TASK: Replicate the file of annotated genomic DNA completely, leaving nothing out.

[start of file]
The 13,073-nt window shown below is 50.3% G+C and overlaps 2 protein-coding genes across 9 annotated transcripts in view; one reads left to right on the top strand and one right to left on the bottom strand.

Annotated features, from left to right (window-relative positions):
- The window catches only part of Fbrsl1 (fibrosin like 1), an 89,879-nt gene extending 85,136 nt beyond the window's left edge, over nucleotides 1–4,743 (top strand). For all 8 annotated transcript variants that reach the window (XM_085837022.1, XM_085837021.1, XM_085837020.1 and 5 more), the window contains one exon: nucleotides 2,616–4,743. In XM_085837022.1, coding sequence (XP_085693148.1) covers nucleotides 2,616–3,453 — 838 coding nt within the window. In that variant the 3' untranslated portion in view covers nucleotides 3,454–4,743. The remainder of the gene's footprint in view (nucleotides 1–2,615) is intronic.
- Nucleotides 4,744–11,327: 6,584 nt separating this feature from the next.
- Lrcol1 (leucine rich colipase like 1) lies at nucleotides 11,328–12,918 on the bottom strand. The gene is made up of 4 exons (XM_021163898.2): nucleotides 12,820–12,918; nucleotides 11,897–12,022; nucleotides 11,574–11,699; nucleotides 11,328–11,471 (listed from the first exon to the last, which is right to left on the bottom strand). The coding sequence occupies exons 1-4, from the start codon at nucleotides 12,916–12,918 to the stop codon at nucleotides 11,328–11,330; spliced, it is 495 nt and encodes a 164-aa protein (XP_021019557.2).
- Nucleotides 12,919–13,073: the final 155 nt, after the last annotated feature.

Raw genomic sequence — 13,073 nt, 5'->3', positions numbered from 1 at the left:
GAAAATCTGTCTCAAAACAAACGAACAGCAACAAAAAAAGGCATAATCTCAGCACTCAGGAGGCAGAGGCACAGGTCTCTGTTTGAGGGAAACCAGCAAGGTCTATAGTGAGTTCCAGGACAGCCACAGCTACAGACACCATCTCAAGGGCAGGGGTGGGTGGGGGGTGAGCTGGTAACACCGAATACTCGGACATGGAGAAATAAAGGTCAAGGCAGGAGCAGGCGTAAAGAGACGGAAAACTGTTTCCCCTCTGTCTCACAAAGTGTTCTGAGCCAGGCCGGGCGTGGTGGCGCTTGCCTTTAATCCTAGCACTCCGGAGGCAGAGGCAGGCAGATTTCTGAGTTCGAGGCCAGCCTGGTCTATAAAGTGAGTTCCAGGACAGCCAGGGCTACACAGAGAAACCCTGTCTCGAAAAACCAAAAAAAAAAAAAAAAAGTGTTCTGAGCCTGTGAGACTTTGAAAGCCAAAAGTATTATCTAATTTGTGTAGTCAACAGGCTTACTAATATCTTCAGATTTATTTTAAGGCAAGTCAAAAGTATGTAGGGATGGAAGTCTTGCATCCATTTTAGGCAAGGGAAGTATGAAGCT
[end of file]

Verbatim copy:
The 13,073-nt window shown below is 50.3% G+C and overlaps 2 protein-coding genes across 9 annotated transcripts in view; one reads left to right on the top strand and one right to left on the bottom strand.

Annotated features, from left to right (window-relative positions):
- The window catches only part of Fbrsl1 (fibrosin like 1), an 89,879-nt gene extending 85,136 nt beyond the window's left edge, over nucleotides 1–4,743 (top strand). For all 8 annotated transcript variants that reach the window (XM_085837022.1, XM_085837021.1, XM_085837020.1 and 5 more), the window contains one exon: nucleotides 2,616–4,743. In XM_085837022.1, coding sequence (XP_085693148.1) covers nucleotides 2,616–3,453 — 838 coding nt within the window. In that variant the 3' untranslated portion in view covers nucleotides 3,454–4,743. The remainder of the gene's footprint in view (nucleotides 1–2,615) is intronic.
- Nucleotides 4,744–11,327: 6,584 nt separating this feature from the next.
- Lrcol1 (leucine rich colipase like 1) lies at nucleotides 11,328–12,918 on the bottom strand. The gene is made up of 4 exons (XM_021163898.2): nucleotides 12,820–12,918; nucleotides 11,897–12,022; nucleotides 11,574–11,699; nucleotides 11,328–11,471 (listed from the first exon to the last, which is right to left on the bottom strand). The coding sequence occupies exons 1-4, from the start codon at nucleotides 12,916–12,918 to the stop codon at nucleotides 11,328–11,330; spliced, it is 495 nt and encodes a 164-aa protein (XP_021019557.2).
- Nucleotides 12,919–13,073: the final 155 nt, after the last annotated feature.

Raw genomic sequence — 13,073 nt, 5'->3', positions numbered from 1 at the left:
GAAAATCTGTCTCAAAACAAACGAACAGCAACAAAAAAAGGCATAATCTCAGCACTCAGGAGGCAGAGGCACAGGTCTCTGTTTGAGGGAAACCAGCAAGGTCTATAGTGAGTTCCAGGACAGCCACAGCTACAGACACCATCTCAAGGGCAGGGGTGGGTGGGGGGTGAGCTGGTAACACCGAATACTCGGACATGGAGAAATAAAGGTCAAGGCAGGAGCAGGCGTAAAGAGACGGAAAACTGTTTCCCCTCTGTCTCACAAAGTGTTCTGAGCCAGGCCGGGCGTGGTGGCGCTTGCCTTTAATCCTAGCACTCCGGAGGCAGAGGCAGGCAGATTTCTGAGTTCGAGGCCAGCCTGGTCTATAAAGTGAGTTCCAGGACAGCCAGGGCTACACAGAGAAACCCTGTCTCGAAAAACCAAAAAAAAAAAAAAAAAGTGTTCTGAGCCTGTGAGACTTTGAAAGCCAAAAGTATTATCTAATTTGTGTAGTCAACAGGCTTACTAATATCTTCAGATTTATTTTAAGGCAAGTCAAAAGTATGTAGGGATGGAAGTCTTGCATCCATTTTAGGCAAGGGAAGTATGAAGCT